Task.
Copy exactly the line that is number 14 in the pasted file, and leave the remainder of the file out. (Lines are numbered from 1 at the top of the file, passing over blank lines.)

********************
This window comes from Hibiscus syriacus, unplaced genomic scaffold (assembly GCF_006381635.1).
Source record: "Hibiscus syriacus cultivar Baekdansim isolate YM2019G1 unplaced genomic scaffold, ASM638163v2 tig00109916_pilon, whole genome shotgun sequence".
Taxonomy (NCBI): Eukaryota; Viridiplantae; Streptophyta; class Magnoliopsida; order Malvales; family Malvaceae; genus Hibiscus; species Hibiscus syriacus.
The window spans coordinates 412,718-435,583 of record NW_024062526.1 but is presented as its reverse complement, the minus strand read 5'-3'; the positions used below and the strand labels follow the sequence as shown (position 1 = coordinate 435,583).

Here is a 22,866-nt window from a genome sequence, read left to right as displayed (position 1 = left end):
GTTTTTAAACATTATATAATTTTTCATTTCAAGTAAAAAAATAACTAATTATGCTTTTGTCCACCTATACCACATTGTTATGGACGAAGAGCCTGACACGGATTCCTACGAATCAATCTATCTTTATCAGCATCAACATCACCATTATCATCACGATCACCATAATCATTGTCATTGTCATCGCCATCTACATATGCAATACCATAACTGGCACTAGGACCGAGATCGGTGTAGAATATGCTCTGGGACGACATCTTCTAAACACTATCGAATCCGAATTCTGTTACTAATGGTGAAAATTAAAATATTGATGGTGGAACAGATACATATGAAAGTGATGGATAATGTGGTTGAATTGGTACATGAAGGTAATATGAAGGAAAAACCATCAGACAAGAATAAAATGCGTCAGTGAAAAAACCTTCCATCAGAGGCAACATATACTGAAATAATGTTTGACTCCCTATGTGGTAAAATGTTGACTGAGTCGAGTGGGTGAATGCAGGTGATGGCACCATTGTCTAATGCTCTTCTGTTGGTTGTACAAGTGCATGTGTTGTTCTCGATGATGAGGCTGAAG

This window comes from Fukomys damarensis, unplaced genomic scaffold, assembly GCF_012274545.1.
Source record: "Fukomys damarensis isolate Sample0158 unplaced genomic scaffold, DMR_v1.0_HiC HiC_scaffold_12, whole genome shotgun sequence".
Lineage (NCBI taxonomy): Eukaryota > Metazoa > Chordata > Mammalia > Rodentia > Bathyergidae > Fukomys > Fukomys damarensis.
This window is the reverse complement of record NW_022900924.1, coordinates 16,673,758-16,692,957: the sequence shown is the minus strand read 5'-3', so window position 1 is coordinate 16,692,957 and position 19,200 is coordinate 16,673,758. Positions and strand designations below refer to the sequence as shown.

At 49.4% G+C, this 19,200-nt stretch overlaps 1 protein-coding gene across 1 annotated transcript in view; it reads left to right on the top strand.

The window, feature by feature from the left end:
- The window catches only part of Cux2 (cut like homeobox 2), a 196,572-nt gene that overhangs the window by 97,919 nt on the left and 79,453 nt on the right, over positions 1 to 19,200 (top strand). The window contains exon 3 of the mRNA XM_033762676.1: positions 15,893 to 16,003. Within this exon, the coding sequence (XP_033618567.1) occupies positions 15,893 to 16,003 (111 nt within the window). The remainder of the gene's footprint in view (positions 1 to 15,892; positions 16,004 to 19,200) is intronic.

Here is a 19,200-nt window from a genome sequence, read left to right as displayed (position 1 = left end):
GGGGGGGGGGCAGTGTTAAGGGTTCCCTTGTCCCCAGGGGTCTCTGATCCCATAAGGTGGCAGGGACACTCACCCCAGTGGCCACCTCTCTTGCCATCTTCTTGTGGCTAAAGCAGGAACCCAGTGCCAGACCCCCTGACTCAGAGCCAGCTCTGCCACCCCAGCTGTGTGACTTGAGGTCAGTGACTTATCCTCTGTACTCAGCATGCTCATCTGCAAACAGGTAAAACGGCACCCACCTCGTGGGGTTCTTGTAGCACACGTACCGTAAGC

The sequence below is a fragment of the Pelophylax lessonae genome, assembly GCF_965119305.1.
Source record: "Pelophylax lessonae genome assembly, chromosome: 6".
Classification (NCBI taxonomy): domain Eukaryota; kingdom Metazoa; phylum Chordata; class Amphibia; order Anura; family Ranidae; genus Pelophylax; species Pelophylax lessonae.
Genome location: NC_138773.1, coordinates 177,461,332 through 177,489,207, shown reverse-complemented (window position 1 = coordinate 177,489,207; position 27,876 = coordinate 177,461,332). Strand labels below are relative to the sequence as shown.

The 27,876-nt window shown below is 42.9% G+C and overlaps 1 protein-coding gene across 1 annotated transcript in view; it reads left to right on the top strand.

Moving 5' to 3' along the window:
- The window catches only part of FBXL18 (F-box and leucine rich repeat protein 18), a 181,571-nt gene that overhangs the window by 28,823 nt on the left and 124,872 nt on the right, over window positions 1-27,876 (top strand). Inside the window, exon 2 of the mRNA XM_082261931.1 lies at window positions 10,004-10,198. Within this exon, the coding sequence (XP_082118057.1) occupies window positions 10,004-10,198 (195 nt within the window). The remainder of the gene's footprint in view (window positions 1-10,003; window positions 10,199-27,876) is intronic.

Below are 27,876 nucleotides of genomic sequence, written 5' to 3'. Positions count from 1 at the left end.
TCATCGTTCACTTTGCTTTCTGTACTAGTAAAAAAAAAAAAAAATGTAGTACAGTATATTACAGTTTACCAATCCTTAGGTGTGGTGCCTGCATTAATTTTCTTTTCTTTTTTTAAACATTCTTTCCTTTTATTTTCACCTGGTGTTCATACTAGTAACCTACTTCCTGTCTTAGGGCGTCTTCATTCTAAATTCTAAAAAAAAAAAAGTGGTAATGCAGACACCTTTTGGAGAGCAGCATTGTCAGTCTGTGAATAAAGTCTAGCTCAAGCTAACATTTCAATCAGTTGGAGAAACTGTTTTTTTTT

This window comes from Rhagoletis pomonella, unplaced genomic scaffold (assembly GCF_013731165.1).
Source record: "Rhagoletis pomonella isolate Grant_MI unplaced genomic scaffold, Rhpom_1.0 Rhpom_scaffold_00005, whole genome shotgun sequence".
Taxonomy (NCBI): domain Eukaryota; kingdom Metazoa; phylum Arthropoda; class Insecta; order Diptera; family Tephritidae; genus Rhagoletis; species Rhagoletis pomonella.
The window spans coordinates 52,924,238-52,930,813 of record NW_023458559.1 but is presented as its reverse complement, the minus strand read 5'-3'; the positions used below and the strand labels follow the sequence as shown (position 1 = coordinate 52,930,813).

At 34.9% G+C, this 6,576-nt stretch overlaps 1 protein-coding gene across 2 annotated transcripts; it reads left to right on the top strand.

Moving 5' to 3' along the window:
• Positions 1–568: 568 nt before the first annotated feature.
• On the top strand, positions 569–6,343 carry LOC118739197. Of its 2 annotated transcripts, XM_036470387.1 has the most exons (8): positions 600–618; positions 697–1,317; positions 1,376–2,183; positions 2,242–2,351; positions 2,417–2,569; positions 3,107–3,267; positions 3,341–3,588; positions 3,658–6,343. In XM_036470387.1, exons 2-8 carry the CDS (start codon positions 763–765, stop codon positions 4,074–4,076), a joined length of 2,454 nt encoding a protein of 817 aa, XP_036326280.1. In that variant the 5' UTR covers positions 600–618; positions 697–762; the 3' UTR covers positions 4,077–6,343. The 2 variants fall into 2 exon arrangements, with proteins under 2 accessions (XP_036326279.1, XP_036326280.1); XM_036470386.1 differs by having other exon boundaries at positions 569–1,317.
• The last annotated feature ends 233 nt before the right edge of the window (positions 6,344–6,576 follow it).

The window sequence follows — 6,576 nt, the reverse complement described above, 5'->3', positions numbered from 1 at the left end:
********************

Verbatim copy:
Here is a 19,200-nt window from a genome sequence, read left to right as displayed (position 1 = left end):